Attorneys Embrace New Workforce Era

Local professionals talk about what they expect to see under Trump.

A collective sigh of relief is coming from many Greater New Orleans businesses and workforce law attorneys. After eight consecutive years of tough regulations — including executive orders made by the former president — a new era is dawning, and many who have had to work with those regulations are encouraged by what they’re hearing.  

“For businesses and employers, it’s a new day!” exclaims David Whitaker with Kean Miller. “The employer community is really chomping at the bit for major change!” adds Brooke Duncan III, partner with Adam and Reese. “I have never encountered a federal administration that was so hostile towards the workplace, to those who manage the workplace, as I have in the last eight years,” continues Duncan.

In addition to a new president, various vacancies will soon be filled that will directly affect workforce law regulations — including new appointees from the National Labor Relations Board (NLRB), a new Supreme Court judge and numerous federal judgeships —  the hope is that the new government will take a different view.

“President Trump’s stated hostility toward overregulation of business provides the greatest hope to local businesses who have been struggling to keep up with the flood of new regulations and new regulatory interpretations,” says Ed Harold, regional managing partner with Fisher & Phillips.

Duncan concurs, “I expect a rollback of eight years of rather aggressively anti-employer agency actions by the Obama administration.”

The collective anger strems from a plethora of controversial agency directives that have been handed down primarily from the National Labor Board and the National Labor Relations Board. These orders include the call for elections to be held among unions, and directions on employee rights in using email and social media and the use of profanity against supervisors. And those topics, suggest Duncan, are just some examples of the tough regulations. “Managers have been tearing their hair out trying to understand how to run their workplaces in a way that doesn’t run afoul with these agencies.”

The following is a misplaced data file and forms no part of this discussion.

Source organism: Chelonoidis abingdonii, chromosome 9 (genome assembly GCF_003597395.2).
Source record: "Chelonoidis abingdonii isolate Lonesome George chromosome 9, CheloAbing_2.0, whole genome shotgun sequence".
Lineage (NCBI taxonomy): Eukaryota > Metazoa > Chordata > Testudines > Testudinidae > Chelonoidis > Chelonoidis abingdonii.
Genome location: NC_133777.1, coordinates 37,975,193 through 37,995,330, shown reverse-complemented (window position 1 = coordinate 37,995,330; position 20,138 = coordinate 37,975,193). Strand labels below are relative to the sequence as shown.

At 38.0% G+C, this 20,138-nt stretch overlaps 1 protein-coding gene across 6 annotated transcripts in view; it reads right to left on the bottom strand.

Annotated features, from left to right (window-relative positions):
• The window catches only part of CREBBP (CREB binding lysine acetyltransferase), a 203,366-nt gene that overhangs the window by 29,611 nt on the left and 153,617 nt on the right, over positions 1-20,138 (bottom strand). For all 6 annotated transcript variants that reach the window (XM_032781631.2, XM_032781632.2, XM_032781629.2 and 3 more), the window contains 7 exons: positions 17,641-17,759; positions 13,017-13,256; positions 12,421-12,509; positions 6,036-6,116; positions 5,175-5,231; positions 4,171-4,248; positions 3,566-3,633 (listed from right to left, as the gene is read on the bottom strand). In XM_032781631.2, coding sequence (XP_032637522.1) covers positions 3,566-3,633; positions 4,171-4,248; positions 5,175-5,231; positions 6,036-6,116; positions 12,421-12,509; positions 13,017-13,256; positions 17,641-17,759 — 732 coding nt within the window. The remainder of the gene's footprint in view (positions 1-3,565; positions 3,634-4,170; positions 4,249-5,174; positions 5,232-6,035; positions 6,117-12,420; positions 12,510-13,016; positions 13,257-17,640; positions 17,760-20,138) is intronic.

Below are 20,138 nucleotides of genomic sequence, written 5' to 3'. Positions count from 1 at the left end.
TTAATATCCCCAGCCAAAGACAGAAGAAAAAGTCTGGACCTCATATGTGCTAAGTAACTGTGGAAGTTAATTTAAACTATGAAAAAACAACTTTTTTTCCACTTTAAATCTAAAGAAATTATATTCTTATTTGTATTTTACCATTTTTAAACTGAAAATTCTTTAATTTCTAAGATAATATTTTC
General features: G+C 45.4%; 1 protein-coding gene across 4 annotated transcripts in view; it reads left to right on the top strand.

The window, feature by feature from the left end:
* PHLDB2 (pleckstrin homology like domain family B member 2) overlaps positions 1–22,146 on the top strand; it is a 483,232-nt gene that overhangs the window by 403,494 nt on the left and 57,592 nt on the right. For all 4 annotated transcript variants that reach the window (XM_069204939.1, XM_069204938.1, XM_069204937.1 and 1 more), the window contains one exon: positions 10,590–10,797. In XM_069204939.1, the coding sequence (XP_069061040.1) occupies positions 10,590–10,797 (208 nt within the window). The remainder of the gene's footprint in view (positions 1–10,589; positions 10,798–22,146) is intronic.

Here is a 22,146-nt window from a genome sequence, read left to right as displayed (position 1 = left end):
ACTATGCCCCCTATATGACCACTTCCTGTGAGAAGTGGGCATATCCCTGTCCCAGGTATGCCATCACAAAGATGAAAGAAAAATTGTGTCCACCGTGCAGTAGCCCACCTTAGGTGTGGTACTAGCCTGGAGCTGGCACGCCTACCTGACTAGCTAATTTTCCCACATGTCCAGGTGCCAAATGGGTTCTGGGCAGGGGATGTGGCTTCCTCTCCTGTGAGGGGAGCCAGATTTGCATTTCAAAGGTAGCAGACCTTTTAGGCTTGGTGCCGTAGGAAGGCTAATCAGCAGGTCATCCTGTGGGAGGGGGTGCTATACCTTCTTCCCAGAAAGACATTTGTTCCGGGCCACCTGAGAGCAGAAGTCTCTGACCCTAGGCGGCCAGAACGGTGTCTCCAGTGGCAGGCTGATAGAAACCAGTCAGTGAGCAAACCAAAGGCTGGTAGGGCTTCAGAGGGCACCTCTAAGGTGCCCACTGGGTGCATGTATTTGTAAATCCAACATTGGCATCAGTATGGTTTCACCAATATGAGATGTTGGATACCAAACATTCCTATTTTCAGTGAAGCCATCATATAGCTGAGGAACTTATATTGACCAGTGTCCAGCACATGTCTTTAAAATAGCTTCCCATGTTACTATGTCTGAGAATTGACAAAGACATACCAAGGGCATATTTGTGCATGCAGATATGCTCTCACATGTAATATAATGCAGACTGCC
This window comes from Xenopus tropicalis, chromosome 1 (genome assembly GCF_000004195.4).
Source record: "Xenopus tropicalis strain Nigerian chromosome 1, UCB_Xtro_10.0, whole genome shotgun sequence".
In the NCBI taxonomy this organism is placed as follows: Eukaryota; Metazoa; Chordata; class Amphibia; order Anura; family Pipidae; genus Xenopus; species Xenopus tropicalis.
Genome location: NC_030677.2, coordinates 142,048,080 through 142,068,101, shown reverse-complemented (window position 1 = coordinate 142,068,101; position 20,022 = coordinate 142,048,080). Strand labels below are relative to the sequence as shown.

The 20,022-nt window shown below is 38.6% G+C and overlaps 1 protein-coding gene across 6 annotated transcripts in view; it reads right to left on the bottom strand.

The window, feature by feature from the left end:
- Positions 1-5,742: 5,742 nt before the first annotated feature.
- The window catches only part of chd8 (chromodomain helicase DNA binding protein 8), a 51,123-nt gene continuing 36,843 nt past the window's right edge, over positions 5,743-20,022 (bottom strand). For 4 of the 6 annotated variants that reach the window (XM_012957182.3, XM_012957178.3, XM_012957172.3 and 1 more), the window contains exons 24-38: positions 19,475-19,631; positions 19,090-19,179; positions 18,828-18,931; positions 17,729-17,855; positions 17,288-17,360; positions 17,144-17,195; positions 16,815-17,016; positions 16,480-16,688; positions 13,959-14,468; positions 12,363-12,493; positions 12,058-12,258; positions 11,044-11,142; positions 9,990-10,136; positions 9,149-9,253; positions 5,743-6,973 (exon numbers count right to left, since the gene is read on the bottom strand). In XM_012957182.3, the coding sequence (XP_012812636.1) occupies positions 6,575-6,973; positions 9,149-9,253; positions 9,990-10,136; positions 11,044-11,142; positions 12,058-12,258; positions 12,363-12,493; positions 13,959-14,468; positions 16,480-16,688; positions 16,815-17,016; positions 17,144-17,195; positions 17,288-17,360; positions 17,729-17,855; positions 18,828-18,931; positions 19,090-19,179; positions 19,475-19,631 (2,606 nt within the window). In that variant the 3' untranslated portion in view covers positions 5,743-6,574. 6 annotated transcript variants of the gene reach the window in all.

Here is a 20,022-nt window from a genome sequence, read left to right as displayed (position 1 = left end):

Harold says that in some cases federal agencies have also been misinterpreting the laws, for example, the EEOC’s (Equal Employment Opportunity Commission) decision that Title VII prohibits discrimination on account of sexual orientation in spite of what he says are 50 years of case authority to the contrary. “And that is just one such situation,” he adds. “Whether or not this is good policy is for Congress, not the agency, to decide.”

President Trump’s choices are expected to have a stronger pro-employer influence, but that doesn’t mean that employees will not see positive change.

President Trump stated during his campaign that raising the federal minimum wage to “at least $10”, a 2.75-percent increase, is a reasonable move. Also proposed is six weeks of guaranteed paid maternity leave, plus a plan to lower child-care costs for working mothers, both of which Trump recommended during his campaign. According to a campaign fact sheet, the second item, lowering child-care costs for working parents, calls to “rewrite the tax code to allow working parents to deduct  child-care expenses from their income taxes for up to four children and elderly dependents.”

The white-collar overtime exemption rule, which qualifies salaried employees earning less than $913 a week for overtime pay when they exceed 40 hours a week, is also up for debate. Despite an appeal to the Fifth Circuit Court, any ruling could be overturned by one of President Trump’s new appointees. “Trump’s appointee to the Department of Labor, Andrew Puzder, is a conservative businessman who has never been in politics and who is an avowed critic of what he terms over-regulation of business by government,” explains Walter Christy, director of Coats Rose. He is likely to take steps to reverse or suspend the overtime rules, as well as efforts to establish a federal minimum wage.”  

Businesses also need to be prepared for bottom-line repercussions from the possible elimination of the landmark Affordable Care Act, also known as “Obamacare.”  Vice-President Mike Pence stated Trump would prioritize repealing the health care law right “out of the gate” and begin the process of replacing it with “free-market solutions.” Christy advises, “The rescission of the Affordable Care Act could also negatively impact some businesses, particularly small businesses, which have relied on the act to provide coverage.”